Stories work through a process of revelation and concealment. By regulating how much information you give to your reader you’re stimulating their imagination, allowing them to participate in the creation of the story as they expand on what you reveal. Genre also works with the reader’s expectations as they know the parameters of the story they’ve chosen to read.

When we read we automatically look for clues and finding them is part of the reciprocation between reader and writer. Figuring out who did it is part of the pleasure of reading crime novels. Readers are usually able to anticipate the ending to a story, even when a writer plays with genre but the adventure of the reading journey is so enticing that this never acts as a deterrent.

Since Aristotle people have classified literature into various types and today we recognize fiction, poetry and drama (understood as plays) as the three main branches. There are also many sub-genres within fiction such as crime, thriller, historical, romance, science-fiction or fantasy etc., etc. The way a novel is written also determines genre. Stories written in the form of letters and diaries have been popular since Samuel Pepys saw smoke rising from a London bakery. Bridget Jones Diary is a popular modern equivalent. 

Ronald B. Tobias, in his book 20 Master Plots summarizes plotlines very neatly as The Quest, Adventure, Pursuit, Rescue, Escape, Revenge etc., etc. It is fun to see into which one, or combination thereof, your story falls.

Nonetheless, the writer’s first priority is to tell the story and by focusing on this aspect rather than following a formula, you will write a better tale and give your readers a better experience than a formulaic book filled with clich├ęs.

Writing Update:
I started my final edit and I was horrified. Somewhat disconcertingly, my inner editing spectre stood ghoulishly laughing over my shoulder as I perused my masterpiece. Looking at the  black scribbles I had abundantly dispersed all over chapter one, I could only wonder what was I doing all the other times I’d edited this chapter?

I do seem to be moving slowly since the last read through, but there’s no way back from here. So although it has taken me a week to compile my editing list and two days to work through  one chapter, excitement still bubbles around the edges of this final edit - and I know I’ll be lucky if there’s only  two more final edits. It really does feel like I am getting there.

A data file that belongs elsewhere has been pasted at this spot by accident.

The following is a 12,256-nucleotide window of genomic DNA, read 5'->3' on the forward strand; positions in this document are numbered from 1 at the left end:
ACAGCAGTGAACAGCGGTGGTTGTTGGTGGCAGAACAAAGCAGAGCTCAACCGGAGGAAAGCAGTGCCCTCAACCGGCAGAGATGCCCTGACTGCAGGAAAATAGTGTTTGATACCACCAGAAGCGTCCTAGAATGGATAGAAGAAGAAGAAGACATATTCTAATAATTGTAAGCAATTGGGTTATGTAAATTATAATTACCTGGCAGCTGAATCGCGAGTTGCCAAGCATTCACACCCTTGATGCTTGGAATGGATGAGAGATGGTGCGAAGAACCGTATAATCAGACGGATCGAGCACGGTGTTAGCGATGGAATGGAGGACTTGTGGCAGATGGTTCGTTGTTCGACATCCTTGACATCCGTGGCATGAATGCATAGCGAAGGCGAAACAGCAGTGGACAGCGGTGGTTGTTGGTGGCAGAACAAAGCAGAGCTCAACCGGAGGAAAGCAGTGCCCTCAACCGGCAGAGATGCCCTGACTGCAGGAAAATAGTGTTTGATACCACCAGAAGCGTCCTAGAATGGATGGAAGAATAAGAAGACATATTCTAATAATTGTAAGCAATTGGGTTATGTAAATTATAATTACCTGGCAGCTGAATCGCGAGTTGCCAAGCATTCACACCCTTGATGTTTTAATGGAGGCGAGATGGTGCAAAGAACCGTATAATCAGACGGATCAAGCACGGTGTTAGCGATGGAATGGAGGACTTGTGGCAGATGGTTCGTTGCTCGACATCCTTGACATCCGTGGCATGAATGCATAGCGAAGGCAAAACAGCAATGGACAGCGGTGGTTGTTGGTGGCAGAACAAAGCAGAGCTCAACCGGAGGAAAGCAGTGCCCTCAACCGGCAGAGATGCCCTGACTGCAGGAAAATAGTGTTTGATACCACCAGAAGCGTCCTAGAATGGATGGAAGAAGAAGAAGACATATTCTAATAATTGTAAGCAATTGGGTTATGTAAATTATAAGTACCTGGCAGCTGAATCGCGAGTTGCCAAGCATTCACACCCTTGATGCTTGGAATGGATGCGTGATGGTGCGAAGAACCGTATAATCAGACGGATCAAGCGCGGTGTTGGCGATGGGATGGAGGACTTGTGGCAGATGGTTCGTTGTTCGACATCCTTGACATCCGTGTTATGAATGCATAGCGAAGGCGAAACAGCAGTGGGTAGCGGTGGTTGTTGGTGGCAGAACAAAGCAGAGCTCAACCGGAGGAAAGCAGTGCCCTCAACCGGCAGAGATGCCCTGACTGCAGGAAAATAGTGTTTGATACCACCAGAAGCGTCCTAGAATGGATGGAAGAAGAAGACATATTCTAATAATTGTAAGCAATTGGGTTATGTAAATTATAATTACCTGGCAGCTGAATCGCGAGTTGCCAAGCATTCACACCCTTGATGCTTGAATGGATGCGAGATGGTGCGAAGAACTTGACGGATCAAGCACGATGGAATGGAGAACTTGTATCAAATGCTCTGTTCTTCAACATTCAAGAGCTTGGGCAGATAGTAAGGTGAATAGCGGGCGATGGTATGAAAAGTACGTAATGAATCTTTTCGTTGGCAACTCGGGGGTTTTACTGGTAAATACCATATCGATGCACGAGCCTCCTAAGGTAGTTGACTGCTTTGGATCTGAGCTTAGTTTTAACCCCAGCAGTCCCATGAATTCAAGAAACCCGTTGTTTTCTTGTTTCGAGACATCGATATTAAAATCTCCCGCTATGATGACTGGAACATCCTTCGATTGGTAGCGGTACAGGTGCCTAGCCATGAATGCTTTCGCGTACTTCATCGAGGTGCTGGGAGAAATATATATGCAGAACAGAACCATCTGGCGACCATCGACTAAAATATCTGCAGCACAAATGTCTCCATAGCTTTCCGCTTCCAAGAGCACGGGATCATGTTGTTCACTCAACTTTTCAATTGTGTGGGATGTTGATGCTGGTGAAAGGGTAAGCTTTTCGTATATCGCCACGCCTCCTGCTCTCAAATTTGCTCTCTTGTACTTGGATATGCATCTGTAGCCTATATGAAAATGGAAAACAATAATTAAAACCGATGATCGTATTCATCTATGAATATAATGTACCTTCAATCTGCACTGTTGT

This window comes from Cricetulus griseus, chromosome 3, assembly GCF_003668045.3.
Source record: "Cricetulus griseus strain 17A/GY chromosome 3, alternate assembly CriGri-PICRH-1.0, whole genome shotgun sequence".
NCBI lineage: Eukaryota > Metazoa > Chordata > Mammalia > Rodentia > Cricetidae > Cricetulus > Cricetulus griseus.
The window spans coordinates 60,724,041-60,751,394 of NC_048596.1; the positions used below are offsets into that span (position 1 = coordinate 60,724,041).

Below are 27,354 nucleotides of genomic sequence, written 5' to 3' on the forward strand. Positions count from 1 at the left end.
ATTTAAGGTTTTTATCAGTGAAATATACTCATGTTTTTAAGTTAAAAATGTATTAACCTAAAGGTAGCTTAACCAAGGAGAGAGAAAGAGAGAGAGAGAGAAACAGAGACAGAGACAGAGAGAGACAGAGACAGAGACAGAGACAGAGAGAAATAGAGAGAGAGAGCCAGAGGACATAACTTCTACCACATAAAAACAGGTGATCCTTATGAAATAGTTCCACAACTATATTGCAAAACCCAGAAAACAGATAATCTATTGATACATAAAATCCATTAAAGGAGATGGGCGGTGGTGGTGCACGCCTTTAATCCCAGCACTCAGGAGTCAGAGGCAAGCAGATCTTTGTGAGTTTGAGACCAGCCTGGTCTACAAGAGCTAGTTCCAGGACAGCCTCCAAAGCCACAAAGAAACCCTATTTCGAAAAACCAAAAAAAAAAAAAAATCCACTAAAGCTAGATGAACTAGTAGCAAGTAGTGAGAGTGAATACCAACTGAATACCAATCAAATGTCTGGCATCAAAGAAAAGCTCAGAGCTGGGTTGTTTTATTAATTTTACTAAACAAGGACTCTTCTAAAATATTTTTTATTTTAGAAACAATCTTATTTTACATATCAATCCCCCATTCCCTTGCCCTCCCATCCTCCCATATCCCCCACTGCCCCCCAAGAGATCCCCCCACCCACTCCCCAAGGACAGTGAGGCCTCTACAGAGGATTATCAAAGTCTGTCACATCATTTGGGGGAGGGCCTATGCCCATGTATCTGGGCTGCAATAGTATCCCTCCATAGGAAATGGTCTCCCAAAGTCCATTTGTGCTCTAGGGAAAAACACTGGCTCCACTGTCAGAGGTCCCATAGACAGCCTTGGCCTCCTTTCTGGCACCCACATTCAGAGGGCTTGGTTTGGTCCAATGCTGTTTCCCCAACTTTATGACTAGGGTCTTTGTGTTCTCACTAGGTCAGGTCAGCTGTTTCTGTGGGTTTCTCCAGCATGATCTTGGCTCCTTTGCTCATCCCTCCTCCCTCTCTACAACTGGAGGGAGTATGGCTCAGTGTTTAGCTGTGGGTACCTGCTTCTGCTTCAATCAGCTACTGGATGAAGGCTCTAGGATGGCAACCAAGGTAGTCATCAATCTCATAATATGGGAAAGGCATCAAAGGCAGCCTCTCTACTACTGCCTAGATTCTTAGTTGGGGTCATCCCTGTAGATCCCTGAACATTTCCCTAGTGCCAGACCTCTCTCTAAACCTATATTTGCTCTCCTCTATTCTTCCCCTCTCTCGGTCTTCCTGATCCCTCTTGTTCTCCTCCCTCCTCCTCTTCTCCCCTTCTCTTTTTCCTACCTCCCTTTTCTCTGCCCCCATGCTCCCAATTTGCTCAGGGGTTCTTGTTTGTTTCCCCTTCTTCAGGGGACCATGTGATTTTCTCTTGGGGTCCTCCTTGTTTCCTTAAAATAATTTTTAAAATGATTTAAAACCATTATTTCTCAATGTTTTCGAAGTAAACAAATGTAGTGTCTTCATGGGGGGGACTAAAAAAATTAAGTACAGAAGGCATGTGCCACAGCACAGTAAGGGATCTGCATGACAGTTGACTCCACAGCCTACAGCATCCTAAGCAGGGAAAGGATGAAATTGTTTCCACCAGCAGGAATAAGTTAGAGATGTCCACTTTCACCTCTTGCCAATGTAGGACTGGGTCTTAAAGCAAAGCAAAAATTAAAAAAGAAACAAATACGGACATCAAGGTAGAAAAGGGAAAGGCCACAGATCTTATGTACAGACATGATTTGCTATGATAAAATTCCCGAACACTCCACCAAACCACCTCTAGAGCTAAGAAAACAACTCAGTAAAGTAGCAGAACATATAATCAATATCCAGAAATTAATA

I came across a small blue notebook which I’d filled with bits and pieces a few years back and I discovered some haiku hidden inside. Moral: don’t throw any of your scribbles away – you never know when they’ll come in useful.

Today’s Haiku
skin heats blood simmers
sunlight bounces off pavement
hot midday sun burns

If you enjoy reading haiku, my book Gold Dragon Haiku is now available as an ebook at the Amazon Kindle Store. Here's the link: 

Here’s the link to a pdf of Ronald B. Tobias’ list of master plots which you can download for free. It has some good tips and pointers of what to avoid when using one of these plotlines.
Well worth a read. 

I keep forgetting to add this bit, but join me on my Twitter journey at:

And to all story lovers out there, good reading, and to those of you who write, good writing.

1 comment:

  1. This post highlights one of the most crucial aspects to good creation: Letting the audience participate. Too many authors try to hold their audience captive and spoon-feed them the desired details. Writing is a participatory art form. We create the canvas, provide the paint, and sketch the outline. The audience does whatever it wants from there.

    You may enjoy Stephen King's On Writing. The beginning section discusses this very idea.

    The Deliberate (Belligerent) Literate.


Title & Cover Reveal (plus a sneak peek!)

 I Know It Was You Wow! I’m thrilled to reveal the title and cover of my new book. The publication date, October 10th, is fast approaching, ...